US News Anger and racial tensions, leadership test for Trump
Furious against Twitter, Trump threatens to "shut down" social networks
For the first time, Twitter reported two messages from the American president as "deceptive" and conveying unverified information, which provoked the fury of Donald Trump. © Copyright 2020, L'Obs Relations between Donald Trump and Twitter, his favorite communication tool, are turning into a storm. Until then a great follower of the social network, on which he is very active, the American president threatened Wednesday, May 27, to "regulate" or "close" social media platforms.
Torn, hesitant, his eyes riveted on his electoral base, Donald Trump seeks the your fair tone in the face of the anger and the demonstrations, sometimes violent, which shake America from Minneapolis to Los Angeles.
In the aftermath of a sixth night of unrest marked by scenes of chaos in front of the White House, he posted his central concern with the laconic tweet "NOVEMBER 3": the presidential election.
For several days, the American President has been sending contradictory messages in the face of the conflagration of dozens of American cities after the death of George Floyd, a 46-year-old African American who has become the sad symbol of police violence and racial injustice in the United States. .
Death of George Floyd: the police officer who tackled him on the ground was arrested
© Copyright 2020, L'Obs He had been fired from the police. He is now arrested. Derek Chauvin, the Minneapolis policeman who kept his knee on George Floyd's neck, was arrested on Friday, May 29, reports the New York Times website, which quotes Minnesota authorities. His arrest is linked to the death of this black man following his muscular arrest. A drama that sparked anger in this city, and across the country.
Since his return from Cape Canaveral on Saturday evening, Washington is buzzing with rumors of '' a solemn presidential address, of a strong speaking, in a country also shaken by the Covid-19 pandemic which caused a brutal economic crisis and weakened the poorest.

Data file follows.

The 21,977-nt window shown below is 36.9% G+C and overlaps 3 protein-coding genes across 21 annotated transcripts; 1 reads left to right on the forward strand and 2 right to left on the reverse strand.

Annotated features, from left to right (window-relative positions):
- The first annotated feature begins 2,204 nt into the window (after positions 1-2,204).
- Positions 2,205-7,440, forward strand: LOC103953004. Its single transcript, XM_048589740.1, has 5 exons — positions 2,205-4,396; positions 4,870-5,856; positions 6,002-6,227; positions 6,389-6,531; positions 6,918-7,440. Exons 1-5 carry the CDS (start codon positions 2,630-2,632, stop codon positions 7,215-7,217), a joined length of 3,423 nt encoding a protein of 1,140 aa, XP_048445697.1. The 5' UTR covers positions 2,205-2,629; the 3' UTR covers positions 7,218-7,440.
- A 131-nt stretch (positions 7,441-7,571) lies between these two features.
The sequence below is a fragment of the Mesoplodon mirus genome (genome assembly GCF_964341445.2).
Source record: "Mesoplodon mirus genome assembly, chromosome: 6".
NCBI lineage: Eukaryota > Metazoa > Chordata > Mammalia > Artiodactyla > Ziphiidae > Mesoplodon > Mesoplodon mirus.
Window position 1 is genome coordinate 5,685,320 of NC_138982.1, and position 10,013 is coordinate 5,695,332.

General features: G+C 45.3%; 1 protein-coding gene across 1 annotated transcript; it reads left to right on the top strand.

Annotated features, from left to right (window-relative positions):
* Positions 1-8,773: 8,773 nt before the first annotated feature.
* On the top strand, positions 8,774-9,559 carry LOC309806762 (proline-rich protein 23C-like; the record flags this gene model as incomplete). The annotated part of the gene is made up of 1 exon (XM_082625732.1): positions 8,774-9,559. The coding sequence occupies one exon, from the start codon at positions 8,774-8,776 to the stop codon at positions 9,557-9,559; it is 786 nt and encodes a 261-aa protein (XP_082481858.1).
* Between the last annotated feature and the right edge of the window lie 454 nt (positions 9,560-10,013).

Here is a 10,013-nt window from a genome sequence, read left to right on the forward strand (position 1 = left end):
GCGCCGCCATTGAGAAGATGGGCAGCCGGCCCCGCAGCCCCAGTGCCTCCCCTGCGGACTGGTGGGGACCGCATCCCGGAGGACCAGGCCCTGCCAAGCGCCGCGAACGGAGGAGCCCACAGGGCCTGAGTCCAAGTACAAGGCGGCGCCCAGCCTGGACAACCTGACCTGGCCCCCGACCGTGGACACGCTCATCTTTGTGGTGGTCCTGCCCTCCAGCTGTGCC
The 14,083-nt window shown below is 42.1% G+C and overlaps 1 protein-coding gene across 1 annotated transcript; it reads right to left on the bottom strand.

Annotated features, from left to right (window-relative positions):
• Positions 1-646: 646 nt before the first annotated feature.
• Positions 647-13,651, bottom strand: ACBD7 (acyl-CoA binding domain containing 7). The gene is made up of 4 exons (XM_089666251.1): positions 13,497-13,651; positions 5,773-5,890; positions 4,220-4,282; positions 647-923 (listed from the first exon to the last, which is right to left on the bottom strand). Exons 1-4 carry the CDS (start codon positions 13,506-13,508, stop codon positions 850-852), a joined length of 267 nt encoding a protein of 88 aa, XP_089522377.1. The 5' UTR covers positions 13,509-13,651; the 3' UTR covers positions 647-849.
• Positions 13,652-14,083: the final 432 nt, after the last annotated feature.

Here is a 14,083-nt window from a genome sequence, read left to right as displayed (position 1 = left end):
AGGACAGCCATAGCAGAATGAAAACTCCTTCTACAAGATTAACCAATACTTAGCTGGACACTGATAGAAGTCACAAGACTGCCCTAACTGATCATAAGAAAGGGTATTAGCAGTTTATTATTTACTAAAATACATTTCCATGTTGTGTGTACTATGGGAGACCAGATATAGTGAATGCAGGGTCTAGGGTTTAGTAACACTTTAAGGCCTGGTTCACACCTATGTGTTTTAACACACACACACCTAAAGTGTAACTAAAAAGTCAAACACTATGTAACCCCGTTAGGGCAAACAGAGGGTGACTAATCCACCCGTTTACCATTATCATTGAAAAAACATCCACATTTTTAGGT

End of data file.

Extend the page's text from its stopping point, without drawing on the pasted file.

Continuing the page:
But reclusive in the White House, Donald Trump remained invisible and silent on Sunday, except for a series of tweets aimed in turn at the media or elected officials Democrats lacking in his eyes of firmness.
The unusual images of the extinction at the end of the evening of part of the exterior lights of the White House have helped to strengthen the image of a president cut off from the rest of the country.
Merkel declines Trump's invitation to attend the G7 summit in Washington, reports Politico
SANTE-CORONAVIRUS-G7-GERMANY: Merkel declines Trump's invitation to attend the G7 summit in Washington, reports Politico © Reuters / POOL MERKEL DECLINES TRUMP INVITATION TO ATTEND G7 SUMMIT IN WASHINGTON, POLITICO REPORTS PARIS (Reuters) - German Chancellor Angela Merkel has declined the invitation of US President Donald Trump to a possible G7 summit in the United United, reports Politico on Friday.
No public appearance of the former businessman who has, since coming to power, always reluctant to put on the clothes of a rallyer, is scheduled for Monday.
"An address from the Oval Office will not stop antifa," said spokeswoman Kayleigh McEnany, referring to the far left movement to which Trump attributes the violence of recent days.
In his other morning tweets, the Republican billionaire has not, far from it, opted for a calming register.